Wednesday, November 5, 2008

Dear Robin

Dear Robin,

Yes, it was an historic day. Margy stayed up for the finish, to hear his victory speech, and cried tears of joy. I read the speech today and got a lump in my throat. We want so much to believe in honesty, and integrity and truth and the power of love and the ability of people to help one another and we are so often disappointed. But this night we were not disappointed. Barack Obama speaks words we are longing to hear from our leaders. I do not envy him his seemingly insurmountable task but I am grateful he is being given the chance.
We had the 60's where we made a little difference, I think, in ending a war and in women's rights and civil rights and we questioned the value of material wealth. And then the easy money of the 70's was so alluring and too hard to resist and we turned to raising children and the movements lost their drive. Barack is giving new hope to your generation that it is your turn and that you can make a difference.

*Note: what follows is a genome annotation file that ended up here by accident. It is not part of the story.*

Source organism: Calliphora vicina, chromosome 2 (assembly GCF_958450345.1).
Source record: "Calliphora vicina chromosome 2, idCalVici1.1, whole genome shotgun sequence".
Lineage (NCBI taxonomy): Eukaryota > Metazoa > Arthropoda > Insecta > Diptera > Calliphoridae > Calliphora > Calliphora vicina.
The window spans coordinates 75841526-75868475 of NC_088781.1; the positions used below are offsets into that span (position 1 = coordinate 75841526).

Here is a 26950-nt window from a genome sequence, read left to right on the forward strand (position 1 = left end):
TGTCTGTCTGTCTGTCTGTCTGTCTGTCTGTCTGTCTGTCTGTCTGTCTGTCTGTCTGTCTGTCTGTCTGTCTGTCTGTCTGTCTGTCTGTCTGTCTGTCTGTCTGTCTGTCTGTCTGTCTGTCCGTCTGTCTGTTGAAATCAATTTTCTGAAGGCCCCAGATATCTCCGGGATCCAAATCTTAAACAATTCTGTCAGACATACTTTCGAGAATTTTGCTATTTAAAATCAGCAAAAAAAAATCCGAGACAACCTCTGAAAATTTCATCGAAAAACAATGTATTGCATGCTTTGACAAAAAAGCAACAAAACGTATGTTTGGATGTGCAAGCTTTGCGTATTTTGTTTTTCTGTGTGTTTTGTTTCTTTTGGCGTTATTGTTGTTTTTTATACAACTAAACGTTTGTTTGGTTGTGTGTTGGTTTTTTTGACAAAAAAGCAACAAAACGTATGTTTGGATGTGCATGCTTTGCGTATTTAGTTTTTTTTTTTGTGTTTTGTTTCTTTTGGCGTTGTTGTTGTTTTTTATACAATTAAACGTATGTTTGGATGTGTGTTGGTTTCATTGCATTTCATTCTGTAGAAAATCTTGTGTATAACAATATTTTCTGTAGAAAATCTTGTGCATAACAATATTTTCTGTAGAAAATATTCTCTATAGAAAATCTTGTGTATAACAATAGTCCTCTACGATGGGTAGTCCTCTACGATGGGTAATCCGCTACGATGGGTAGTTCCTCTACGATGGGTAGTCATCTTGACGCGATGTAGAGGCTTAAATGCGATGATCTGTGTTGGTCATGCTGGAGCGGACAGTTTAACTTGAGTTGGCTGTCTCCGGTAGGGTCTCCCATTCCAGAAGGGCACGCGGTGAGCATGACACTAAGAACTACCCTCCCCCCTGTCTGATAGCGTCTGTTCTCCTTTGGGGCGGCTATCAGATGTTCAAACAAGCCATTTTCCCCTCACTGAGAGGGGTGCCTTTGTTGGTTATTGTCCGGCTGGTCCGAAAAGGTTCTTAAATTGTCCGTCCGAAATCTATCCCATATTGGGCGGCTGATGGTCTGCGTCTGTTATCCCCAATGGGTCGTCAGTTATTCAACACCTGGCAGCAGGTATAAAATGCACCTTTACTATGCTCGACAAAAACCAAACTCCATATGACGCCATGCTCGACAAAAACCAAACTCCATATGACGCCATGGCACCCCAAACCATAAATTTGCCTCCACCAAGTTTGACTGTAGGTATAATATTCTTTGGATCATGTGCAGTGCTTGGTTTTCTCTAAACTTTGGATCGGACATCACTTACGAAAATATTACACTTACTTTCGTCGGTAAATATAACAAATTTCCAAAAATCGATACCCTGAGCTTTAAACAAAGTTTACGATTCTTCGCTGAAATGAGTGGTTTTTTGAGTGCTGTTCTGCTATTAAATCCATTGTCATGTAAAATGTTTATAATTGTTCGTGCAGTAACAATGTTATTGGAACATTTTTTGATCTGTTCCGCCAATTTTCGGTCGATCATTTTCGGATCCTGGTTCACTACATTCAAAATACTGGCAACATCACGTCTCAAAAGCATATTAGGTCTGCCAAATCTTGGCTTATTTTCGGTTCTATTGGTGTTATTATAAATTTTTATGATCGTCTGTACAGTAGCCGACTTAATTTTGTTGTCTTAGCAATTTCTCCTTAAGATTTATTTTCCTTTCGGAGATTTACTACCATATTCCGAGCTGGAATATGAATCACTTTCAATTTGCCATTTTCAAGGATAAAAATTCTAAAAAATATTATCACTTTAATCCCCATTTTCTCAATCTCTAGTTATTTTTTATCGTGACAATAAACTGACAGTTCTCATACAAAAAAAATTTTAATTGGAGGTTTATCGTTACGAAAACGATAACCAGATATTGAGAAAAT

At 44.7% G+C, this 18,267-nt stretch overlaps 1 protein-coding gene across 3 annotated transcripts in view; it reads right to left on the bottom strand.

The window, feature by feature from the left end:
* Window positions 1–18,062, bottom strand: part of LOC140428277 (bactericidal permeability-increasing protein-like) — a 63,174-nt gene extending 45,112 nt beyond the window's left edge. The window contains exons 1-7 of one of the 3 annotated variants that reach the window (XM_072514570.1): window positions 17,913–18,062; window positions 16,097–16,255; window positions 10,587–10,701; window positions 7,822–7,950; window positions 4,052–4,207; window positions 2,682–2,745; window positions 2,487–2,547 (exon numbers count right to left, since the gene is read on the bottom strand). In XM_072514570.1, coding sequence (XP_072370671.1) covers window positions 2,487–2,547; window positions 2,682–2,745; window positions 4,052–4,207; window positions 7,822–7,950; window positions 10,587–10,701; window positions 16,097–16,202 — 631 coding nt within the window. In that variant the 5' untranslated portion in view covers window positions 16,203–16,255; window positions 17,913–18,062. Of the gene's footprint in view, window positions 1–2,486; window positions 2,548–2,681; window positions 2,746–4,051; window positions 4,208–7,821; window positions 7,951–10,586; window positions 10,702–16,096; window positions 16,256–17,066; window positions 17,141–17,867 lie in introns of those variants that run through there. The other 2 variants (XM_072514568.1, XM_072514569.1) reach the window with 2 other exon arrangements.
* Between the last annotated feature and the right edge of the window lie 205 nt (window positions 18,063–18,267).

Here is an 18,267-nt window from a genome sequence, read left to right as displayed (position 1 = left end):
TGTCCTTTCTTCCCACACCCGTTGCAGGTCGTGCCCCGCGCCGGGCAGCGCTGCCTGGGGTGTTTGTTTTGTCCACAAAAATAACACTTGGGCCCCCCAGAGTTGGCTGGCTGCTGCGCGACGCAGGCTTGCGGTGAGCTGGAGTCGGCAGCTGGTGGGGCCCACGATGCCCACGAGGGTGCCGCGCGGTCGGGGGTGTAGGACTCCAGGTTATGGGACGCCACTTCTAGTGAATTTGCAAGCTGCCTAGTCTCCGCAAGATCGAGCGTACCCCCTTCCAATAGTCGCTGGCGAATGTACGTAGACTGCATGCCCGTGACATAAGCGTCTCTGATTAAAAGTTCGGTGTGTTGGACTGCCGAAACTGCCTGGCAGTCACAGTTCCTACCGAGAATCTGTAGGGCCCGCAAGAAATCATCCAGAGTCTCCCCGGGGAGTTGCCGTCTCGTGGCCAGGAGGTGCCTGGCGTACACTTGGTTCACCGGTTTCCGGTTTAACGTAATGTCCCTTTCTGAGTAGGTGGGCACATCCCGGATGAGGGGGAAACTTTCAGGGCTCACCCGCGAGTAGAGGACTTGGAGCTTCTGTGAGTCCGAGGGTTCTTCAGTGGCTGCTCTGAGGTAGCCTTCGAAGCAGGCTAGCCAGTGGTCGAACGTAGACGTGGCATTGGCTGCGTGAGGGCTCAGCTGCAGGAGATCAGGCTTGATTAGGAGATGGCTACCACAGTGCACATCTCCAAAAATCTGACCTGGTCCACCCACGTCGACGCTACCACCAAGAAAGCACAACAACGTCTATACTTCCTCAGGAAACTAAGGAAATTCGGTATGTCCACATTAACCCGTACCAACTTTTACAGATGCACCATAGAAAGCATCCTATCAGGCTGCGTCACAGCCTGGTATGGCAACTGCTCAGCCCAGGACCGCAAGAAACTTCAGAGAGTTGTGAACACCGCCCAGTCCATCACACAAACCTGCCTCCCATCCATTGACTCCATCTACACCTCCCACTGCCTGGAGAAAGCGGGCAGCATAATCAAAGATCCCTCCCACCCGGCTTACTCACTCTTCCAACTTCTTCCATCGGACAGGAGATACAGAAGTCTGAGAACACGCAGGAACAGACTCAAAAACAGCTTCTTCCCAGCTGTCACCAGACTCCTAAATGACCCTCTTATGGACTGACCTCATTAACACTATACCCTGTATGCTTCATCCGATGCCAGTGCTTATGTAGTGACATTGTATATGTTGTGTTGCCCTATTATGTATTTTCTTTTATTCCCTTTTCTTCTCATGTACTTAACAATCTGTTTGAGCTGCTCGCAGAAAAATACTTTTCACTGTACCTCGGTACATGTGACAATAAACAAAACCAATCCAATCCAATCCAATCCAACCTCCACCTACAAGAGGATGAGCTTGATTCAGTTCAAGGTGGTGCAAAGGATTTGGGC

It will seem too slow. It will seem that not enough people are helping. But all you can do is the task before you. The work you are doing now is making a difference in someone's life. Every interaction that you have with others is an opportunity to make a contribution to a more loving, peaceful world.

Take care. Be well. We miss you.

Love, Dad


rtuts said...

Thanks, dad. And oh yeah! On they wrote "a historic" and not "an historic." So you should feel smart :)

Stephen said...

Credit goes to your Mom. I wrote "a historic" and she corrected me. So she's the smart one. A discussion ensued as to what is proper and what is the norm. After a while the norm is expected and the proper sounds wrong.

pat said...

I've been lurking on your blog and enjoying it as you seem to have come to enjoy your Bottin experience. What a precious time a year like this is. Sorry that I'm weighing in on such a minor issue, but it's a common misconception...

Actually "a historic" is correct. You can look it up! "An honor" is correct, since we drop the "h" when we pronounce it.

Now don't you become one of those travellers to England that come home prounouncing the "h" in "herb"! Then you'll have to switch from "an" to "a."